The settlement amount offered to ICBC and the timing of the offer is important to a claim for double costs, even in “Fast Track” cases. As a general rule, the successful party in a fast-track personal injury case is awarded $6,500 in pre-trial costs and $1,500 in costs for each day of trial. Where an offer to settle before trial justifies a double-costs award, the court has generally doubled the total amount of the legal fees award following the “point” at which the offer should have been accepted.
In today’s fast track case the defendant was ordered to pay $20,000 in legal fees to the claimant for failing to accept a reasonable offer. The claimant offered $70,000 to settle, the offer was ejected. On the Saturday before the Monday trial the claimant offered $87,500 to settle, which was again rejected. The Supreme Court award over $100,000.00 to the claimant (Johal v. Radek, 2016 BCSC 1170).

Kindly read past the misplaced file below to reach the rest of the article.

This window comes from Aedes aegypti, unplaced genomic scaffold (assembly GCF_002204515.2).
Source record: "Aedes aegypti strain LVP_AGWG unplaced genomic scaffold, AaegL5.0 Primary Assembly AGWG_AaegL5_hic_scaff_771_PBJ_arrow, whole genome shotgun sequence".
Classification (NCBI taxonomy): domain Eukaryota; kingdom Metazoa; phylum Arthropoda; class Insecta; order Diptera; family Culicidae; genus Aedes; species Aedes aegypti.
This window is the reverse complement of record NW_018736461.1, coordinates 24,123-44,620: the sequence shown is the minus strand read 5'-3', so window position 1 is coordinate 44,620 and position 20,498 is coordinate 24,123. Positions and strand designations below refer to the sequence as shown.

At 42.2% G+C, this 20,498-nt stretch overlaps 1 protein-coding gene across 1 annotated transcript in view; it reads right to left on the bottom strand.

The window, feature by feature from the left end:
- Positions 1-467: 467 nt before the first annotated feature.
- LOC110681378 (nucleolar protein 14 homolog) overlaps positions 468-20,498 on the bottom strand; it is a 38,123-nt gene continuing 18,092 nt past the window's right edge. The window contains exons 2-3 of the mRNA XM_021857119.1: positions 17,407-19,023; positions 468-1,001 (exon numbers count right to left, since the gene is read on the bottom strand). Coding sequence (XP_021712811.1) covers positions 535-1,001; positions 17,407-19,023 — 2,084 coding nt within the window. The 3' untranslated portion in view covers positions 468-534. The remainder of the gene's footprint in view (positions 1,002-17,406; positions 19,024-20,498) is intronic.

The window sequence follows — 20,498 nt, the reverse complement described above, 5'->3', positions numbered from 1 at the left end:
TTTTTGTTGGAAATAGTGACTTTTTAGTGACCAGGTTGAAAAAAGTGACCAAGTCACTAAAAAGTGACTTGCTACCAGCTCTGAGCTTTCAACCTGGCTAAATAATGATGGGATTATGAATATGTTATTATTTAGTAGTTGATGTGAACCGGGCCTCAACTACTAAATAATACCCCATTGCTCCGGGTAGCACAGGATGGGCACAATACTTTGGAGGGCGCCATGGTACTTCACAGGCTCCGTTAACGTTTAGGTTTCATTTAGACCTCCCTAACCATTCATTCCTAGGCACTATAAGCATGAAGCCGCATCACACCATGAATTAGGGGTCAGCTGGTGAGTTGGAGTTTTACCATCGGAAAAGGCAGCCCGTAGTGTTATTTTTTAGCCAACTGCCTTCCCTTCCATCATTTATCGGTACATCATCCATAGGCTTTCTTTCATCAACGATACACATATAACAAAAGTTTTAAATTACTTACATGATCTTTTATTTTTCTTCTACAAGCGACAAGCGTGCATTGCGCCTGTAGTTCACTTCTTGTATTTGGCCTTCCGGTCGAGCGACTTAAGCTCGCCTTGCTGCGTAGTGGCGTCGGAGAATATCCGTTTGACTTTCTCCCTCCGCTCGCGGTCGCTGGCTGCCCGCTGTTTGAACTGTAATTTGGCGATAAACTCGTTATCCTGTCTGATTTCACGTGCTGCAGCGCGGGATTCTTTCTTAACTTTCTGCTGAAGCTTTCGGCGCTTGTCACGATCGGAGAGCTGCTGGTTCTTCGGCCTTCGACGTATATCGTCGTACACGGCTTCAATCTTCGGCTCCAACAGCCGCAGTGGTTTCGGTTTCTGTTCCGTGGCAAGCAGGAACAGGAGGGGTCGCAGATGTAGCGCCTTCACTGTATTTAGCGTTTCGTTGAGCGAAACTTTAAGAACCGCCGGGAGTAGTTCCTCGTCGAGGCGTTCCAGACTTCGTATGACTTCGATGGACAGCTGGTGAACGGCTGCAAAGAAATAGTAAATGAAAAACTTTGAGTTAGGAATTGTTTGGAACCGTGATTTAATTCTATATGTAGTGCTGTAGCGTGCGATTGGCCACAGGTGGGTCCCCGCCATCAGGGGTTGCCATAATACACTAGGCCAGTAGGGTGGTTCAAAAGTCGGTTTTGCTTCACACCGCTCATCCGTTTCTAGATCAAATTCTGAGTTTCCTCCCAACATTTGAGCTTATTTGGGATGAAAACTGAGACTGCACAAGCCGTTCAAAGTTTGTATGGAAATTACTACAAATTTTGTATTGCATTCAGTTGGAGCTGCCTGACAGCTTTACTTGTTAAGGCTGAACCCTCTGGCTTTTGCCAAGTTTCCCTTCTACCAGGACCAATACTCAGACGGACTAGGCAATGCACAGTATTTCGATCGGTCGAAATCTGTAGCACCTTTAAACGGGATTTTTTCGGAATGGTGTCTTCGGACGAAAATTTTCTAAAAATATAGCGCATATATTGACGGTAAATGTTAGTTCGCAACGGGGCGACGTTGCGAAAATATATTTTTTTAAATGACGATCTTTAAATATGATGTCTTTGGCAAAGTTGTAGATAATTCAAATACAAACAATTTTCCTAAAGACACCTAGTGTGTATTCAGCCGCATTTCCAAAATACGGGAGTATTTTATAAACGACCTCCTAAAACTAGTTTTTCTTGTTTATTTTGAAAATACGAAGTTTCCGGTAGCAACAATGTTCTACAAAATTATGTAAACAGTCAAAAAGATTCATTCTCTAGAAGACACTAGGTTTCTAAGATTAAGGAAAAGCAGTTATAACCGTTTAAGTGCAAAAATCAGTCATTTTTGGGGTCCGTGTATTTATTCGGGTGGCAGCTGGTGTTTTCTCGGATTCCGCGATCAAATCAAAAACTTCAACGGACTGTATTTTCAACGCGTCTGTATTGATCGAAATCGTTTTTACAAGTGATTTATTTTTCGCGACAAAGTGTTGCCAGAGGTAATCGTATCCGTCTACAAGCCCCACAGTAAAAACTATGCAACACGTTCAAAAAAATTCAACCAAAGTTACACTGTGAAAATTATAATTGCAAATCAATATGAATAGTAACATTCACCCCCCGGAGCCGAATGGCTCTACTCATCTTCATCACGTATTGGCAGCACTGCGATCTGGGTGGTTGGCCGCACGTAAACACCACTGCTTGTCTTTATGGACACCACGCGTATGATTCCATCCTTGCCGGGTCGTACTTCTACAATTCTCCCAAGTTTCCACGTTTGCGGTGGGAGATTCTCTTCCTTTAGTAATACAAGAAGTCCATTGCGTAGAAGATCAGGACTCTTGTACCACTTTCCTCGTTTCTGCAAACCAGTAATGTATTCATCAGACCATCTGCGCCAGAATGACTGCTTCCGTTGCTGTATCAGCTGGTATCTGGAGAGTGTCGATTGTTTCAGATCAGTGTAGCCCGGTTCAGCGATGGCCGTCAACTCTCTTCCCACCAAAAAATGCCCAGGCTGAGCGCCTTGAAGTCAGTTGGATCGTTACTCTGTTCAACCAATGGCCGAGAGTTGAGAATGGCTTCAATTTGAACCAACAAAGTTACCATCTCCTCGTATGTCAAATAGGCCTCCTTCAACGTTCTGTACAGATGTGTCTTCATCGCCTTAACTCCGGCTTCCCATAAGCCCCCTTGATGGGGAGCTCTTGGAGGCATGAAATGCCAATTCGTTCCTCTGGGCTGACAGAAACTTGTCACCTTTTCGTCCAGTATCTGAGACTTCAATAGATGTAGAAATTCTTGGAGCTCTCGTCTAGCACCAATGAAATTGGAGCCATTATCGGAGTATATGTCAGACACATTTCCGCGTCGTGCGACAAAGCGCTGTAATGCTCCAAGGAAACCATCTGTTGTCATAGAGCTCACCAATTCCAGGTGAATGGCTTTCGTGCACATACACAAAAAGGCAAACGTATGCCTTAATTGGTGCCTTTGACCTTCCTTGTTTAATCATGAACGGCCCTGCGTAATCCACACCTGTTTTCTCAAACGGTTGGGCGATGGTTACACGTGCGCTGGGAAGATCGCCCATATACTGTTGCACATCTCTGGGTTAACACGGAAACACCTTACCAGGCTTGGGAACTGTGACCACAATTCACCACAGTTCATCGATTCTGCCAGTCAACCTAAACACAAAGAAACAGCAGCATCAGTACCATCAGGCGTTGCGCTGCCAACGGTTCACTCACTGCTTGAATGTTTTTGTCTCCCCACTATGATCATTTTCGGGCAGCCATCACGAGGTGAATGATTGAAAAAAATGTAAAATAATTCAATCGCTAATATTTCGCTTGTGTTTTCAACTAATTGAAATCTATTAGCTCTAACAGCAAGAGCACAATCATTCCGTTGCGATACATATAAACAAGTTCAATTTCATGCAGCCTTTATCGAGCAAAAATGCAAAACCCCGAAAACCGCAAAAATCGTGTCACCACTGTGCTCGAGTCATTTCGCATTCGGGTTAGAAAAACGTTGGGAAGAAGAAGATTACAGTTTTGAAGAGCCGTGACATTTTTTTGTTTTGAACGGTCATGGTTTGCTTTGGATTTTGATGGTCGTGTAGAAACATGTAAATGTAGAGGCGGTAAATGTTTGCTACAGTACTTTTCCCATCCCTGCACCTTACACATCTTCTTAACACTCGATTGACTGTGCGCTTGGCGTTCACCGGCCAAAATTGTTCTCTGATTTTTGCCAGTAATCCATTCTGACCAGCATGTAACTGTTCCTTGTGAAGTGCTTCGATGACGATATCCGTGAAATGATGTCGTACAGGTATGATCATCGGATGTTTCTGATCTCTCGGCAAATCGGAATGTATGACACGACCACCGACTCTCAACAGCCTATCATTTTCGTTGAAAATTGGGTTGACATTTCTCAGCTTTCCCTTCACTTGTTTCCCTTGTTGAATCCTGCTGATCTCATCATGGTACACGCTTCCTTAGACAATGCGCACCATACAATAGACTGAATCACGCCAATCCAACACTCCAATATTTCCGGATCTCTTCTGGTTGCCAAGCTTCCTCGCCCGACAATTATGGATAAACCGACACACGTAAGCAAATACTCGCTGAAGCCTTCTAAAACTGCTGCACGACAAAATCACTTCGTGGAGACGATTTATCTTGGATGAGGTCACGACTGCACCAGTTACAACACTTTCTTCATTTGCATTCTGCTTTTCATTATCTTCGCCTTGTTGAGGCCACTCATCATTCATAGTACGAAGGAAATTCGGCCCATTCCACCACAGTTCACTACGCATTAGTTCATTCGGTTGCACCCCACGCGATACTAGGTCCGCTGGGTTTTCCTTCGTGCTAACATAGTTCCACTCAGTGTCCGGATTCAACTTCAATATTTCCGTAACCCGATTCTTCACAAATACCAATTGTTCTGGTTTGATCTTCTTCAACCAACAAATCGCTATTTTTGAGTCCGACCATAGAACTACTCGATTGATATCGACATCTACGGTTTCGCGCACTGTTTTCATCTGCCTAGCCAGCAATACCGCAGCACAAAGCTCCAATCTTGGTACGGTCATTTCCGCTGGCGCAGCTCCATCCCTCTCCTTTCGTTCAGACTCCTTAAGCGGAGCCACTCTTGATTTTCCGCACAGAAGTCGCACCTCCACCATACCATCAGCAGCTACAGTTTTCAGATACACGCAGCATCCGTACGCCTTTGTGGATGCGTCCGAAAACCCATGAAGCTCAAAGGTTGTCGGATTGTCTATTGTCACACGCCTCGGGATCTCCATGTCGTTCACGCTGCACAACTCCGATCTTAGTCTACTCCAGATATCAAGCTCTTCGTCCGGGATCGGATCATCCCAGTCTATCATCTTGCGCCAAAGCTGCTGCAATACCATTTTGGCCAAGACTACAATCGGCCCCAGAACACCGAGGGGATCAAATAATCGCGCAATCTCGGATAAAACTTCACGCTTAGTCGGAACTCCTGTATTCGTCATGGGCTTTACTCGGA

In the trial reasons the 70 year old claimant was awarded $60,000 for pain and suffering and a total of $105,496.10 for the various injuries and losses she had suffered in a motor vehicle accident (Trial Decision beat offer to ICBC).
The trial took five days and the litigation was conducted under Rule 15-1 as “fast-track” litigation. The main issue that arose was whether the claimant was entitled to double costs on account of the late delivery of a formal offer of settlement. The Supreme Court provides an excellent review and analysis of the current state of the law which is well worth reading: